"How many are my foes!" Absalom's Revolt and the Battle of the Wood of Ephraim

In the early part of the tenth century B.C., a significant poem was penned by the second king of Israel, Dawid (דָּוִד or David in English). It was written during a time of revolution and upheaval for King David. Intriguingly, many of us actually possess English copies of this three-thousand-year-old poem today.


Absalom caught in the terebinth tree during the Battle of the Forest of Ephraim
Death of Absalom (Corrado Giaquinto, 1762)

Introduction


Now commonly entitled "Psalm 3", this poem is included in the book of Tehillim (or, in English, Psalms) in the Tanakh or the Bible. Nevertheless, although this Psalm is known to many, the surrounding events are rarely discussed.


The historical record in First Samuel[1] tells us that David was a former shepherd who had been selected by God and anointed by the prophet Samuel to rule the land. David was a courageous young man as well as a prolific and skilled poet.

Around 1000 B.C., David was crowned the new king of the United Kingdom of Israel, following the death of his predecessor, King Saul. Initially, his reign was highly successful; however, in later years, David was plagued with trouble.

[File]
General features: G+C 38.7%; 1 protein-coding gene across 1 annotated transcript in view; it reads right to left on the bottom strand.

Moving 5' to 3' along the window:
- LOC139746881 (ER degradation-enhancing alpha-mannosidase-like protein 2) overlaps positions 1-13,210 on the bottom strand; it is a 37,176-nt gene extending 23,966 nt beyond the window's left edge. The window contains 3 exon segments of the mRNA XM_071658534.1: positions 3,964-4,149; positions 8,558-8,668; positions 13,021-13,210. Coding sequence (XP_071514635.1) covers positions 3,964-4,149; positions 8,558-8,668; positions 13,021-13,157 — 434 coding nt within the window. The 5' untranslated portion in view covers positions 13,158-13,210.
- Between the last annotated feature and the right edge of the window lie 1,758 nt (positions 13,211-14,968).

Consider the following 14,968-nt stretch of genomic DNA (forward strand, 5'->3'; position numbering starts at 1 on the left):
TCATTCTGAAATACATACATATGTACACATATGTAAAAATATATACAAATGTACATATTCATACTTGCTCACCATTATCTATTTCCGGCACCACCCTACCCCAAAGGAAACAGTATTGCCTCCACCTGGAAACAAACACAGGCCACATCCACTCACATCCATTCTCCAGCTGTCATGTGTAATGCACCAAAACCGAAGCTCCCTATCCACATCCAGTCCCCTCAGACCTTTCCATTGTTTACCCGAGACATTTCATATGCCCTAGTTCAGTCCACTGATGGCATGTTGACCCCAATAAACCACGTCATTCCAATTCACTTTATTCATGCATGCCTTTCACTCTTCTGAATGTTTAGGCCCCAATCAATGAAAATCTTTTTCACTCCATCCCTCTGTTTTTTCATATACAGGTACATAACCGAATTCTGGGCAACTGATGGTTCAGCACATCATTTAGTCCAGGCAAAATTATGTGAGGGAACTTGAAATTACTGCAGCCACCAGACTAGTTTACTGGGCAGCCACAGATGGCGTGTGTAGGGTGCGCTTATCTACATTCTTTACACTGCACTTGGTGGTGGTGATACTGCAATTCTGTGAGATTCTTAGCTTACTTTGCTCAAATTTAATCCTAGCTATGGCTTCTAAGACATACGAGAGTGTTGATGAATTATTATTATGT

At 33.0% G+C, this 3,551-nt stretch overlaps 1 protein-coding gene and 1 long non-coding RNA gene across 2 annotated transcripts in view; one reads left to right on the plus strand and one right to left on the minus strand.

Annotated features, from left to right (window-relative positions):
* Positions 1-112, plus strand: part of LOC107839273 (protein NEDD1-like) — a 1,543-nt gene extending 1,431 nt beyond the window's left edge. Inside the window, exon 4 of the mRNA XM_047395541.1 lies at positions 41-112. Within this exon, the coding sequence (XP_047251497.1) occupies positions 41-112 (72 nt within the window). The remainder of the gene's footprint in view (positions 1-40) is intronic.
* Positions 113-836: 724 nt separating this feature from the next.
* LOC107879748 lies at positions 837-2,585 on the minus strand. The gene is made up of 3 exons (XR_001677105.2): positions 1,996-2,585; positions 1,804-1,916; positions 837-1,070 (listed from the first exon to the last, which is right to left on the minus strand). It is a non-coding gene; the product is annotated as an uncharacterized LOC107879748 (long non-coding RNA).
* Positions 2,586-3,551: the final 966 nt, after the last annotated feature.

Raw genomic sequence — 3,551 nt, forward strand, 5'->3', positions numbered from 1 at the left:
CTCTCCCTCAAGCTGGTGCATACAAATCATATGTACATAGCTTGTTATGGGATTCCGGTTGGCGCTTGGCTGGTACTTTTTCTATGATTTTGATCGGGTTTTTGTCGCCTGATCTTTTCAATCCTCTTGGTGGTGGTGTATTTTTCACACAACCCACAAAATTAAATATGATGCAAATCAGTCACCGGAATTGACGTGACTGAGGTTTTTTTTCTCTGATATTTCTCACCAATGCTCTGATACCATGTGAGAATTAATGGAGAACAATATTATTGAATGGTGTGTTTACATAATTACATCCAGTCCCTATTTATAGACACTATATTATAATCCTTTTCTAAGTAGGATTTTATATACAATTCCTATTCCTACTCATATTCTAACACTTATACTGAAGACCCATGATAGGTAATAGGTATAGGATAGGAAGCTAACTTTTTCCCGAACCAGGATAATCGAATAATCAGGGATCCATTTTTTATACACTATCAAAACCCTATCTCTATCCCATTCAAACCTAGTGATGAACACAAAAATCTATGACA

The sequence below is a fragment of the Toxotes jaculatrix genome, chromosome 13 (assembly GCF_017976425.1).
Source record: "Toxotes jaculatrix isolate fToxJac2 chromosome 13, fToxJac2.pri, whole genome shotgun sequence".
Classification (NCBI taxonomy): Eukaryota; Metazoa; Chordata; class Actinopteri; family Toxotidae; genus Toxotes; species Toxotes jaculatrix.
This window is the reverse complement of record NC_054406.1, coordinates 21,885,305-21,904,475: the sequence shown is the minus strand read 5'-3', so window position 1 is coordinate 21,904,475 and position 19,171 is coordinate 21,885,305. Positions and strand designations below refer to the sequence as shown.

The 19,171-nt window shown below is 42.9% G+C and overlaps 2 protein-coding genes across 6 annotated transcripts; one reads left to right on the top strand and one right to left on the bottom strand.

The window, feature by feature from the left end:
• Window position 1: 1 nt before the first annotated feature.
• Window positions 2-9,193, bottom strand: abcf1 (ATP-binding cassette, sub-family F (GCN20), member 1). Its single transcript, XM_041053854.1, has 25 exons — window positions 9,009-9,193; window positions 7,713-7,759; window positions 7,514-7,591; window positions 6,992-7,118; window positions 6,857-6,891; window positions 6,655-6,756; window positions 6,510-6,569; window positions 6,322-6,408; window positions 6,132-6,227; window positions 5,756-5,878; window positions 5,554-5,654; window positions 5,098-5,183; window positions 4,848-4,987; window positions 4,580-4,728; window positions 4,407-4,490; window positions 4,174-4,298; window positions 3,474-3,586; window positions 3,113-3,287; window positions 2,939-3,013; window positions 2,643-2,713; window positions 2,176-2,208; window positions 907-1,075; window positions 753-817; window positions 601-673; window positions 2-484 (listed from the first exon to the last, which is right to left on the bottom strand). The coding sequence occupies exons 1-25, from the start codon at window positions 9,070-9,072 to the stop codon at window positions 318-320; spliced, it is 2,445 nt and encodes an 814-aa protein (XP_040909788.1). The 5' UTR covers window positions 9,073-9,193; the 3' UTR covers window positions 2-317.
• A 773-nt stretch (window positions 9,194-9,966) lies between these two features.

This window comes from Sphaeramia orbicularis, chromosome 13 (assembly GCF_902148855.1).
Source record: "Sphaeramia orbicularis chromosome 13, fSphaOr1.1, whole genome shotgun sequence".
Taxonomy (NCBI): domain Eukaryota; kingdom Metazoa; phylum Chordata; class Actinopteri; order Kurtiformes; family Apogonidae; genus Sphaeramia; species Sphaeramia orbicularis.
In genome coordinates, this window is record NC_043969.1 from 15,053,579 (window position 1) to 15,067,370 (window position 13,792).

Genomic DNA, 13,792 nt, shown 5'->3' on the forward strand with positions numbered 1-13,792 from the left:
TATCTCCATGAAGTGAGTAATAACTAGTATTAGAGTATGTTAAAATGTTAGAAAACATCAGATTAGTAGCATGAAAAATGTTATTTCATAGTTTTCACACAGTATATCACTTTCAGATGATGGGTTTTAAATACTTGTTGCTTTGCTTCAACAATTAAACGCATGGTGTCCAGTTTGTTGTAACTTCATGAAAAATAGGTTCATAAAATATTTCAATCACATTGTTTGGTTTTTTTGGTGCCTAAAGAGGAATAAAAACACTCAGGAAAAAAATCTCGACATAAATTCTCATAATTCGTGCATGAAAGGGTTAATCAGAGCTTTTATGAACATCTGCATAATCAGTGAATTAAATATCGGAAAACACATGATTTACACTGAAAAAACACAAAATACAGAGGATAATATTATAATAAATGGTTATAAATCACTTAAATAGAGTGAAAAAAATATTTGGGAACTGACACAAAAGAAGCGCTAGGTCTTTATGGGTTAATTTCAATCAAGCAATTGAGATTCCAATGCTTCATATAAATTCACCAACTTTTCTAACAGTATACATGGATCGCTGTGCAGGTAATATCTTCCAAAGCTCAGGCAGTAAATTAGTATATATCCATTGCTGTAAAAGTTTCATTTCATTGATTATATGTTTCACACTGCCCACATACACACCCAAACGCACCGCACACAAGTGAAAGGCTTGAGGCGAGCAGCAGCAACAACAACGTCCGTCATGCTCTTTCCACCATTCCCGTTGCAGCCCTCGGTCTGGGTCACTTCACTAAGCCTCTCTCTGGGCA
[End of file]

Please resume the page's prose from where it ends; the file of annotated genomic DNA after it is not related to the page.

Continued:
Many of the Psalms that David wrote bear witness to the difficulties that he was experiencing.


Absalom's Revolution

Thirty-five years after his ascension to the throne, David learnt of a large-scale rebellion being led by his son, Prince Absalom.[2] Absalom rallied his supporters and marched on the royal palace. David's followers barely warned him in time for him to flee his palace and avoid probable death.


Having missed his opportunity to murder his elderly father, Absalom again made plans to hunt David down. Nevertheless, David again discovered Absalom's intentions and moved with his entourage and a small army to the far side of the Jordan River. It was here that Psalm 3 was written.


Absalom is caught in a tree and his mule rides out from under him
Death of Absalom, 1860 woodcut by Julius Schnorr von Karolsfeld

The Battle of the Wood of Ephraim


A great battle was fought in Gilead, near an important city (the exact city is unknown to historians). The exact sizes of David's and Absalom's armies are impossible to determine.

Although Absalom initially considered raising a small crack force of twelve thousand troops, he was advised to mobilise all the troops in Israel.[3] On the other hand, David had a force large enough to be split into three divisions and led by three generals: Joab, Abishai and Ittai. Unfortunately, this is all we know from the book of Samuel.


David's mobile army seems to have used the dense forests to their advantage against the masses of rebel troops. Ultimately, the royal forces routed Absalom's army, and the greater part of twenty-thousand men was killed.[4]


According to the book of Samuel, more soldiers died due to the rough terrain than were killed by the opposing side. The casualties included Absalom whose long hair (ironically, his pride and joy) became caught in a terebinth tree as he rode past on his mule.


The mule didn't stop, and Absalom was literally left hanging by his hair. He was killed by one of David's three generals, Joab, against the king's wishes.